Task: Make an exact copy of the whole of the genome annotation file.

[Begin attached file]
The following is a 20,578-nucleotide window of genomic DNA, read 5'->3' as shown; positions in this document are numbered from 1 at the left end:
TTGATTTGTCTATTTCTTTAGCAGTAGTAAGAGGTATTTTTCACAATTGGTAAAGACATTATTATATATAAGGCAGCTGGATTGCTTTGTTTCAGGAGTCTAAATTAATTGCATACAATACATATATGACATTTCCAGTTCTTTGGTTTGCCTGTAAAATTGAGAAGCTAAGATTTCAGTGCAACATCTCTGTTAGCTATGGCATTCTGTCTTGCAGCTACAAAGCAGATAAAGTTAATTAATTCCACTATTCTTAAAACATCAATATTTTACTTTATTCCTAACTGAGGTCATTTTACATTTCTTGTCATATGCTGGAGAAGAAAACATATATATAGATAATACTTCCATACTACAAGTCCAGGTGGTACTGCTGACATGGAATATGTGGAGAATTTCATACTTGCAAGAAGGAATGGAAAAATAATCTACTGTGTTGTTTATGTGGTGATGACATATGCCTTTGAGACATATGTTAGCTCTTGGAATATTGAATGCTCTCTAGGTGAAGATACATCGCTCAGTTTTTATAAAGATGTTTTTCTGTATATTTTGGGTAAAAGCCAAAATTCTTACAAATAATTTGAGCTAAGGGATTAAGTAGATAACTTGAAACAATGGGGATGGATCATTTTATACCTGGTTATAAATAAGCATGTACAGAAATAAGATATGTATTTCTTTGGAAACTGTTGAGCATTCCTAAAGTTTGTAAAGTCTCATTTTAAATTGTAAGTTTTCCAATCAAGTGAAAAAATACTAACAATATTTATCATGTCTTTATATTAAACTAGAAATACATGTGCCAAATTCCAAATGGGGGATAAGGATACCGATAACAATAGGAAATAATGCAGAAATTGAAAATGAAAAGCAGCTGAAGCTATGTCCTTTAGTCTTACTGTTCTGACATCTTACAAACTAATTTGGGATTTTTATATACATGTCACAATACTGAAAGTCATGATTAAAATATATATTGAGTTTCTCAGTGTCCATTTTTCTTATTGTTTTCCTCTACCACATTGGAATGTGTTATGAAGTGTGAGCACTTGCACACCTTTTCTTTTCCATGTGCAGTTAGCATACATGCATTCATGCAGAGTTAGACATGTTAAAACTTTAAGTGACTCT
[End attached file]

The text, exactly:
The following is a 20,578-nucleotide window of genomic DNA, read 5'->3' as shown; positions in this document are numbered from 1 at the left end:
TTGATTTGTCTATTTCTTTAGCAGTAGTAAGAGGTATTTTTCACAATTGGTAAAGACATTATTATATATAAGGCAGCTGGATTGCTTTGTTTCAGGAGTCTAAATTAATTGCATACAATACATATATGACATTTCCAGTTCTTTGGTTTGCCTGTAAAATTGAGAAGCTAAGATTTCAGTGCAACATCTCTGTTAGCTATGGCATTCTGTCTTGCAGCTACAAAGCAGATAAAGTTAATTAATTCCACTATTCTTAAAACATCAATATTTTACTTTATTCCTAACTGAGGTCATTTTACATTTCTTGTCATATGCTGGAGAAGAAAACATATATATAGATAATACTTCCATACTACAAGTCCAGGTGGTACTGCTGACATGGAATATGTGGAGAATTTCATACTTGCAAGAAGGAATGGAAAAATAATCTACTGTGTTGTTTATGTGGTGATGACATATGCCTTTGAGACATATGTTAGCTCTTGGAATATTGAATGCTCTCTAGGTGAAGATACATCGCTCAGTTTTTATAAAGATGTTTTTCTGTATATTTTGGGTAAAAGCCAAAATTCTTACAAATAATTTGAGCTAAGGGATTAAGTAGATAACTTGAAACAATGGGGATGGATCATTTTATACCTGGTTATAAATAAGCATGTACAGAAATAAGATATGTATTTCTTTGGAAACTGTTGAGCATTCCTAAAGTTTGTAAAGTCTCATTTTAAATTGTAAGTTTTCCAATCAAGTGAAAAAATACTAACAATATTTATCATGTCTTTATATTAAACTAGAAATACATGTGCCAAATTCCAAATGGGGGATAAGGATACCGATAACAATAGGAAATAATGCAGAAATTGAAAATGAAAAGCAGCTGAAGCTATGTCCTTTAGTCTTACTGTTCTGACATCTTACAAACTAATTTGGGATTTTTATATACATGTCACAATACTGAAAGTCATGATTAAAATATATATTGAGTTTCTCAGTGTCCATTTTTCTTATTGTTTTCCTCTACCACATTGGAATGTGTTATGAAGTGTGAGCACTTGCACACCTTTTCTTTTCCATGTGCAGTTAGCATACATGCATTCATGCAGAGTTAGACATGTTAAAACTTTAAGTGACTCT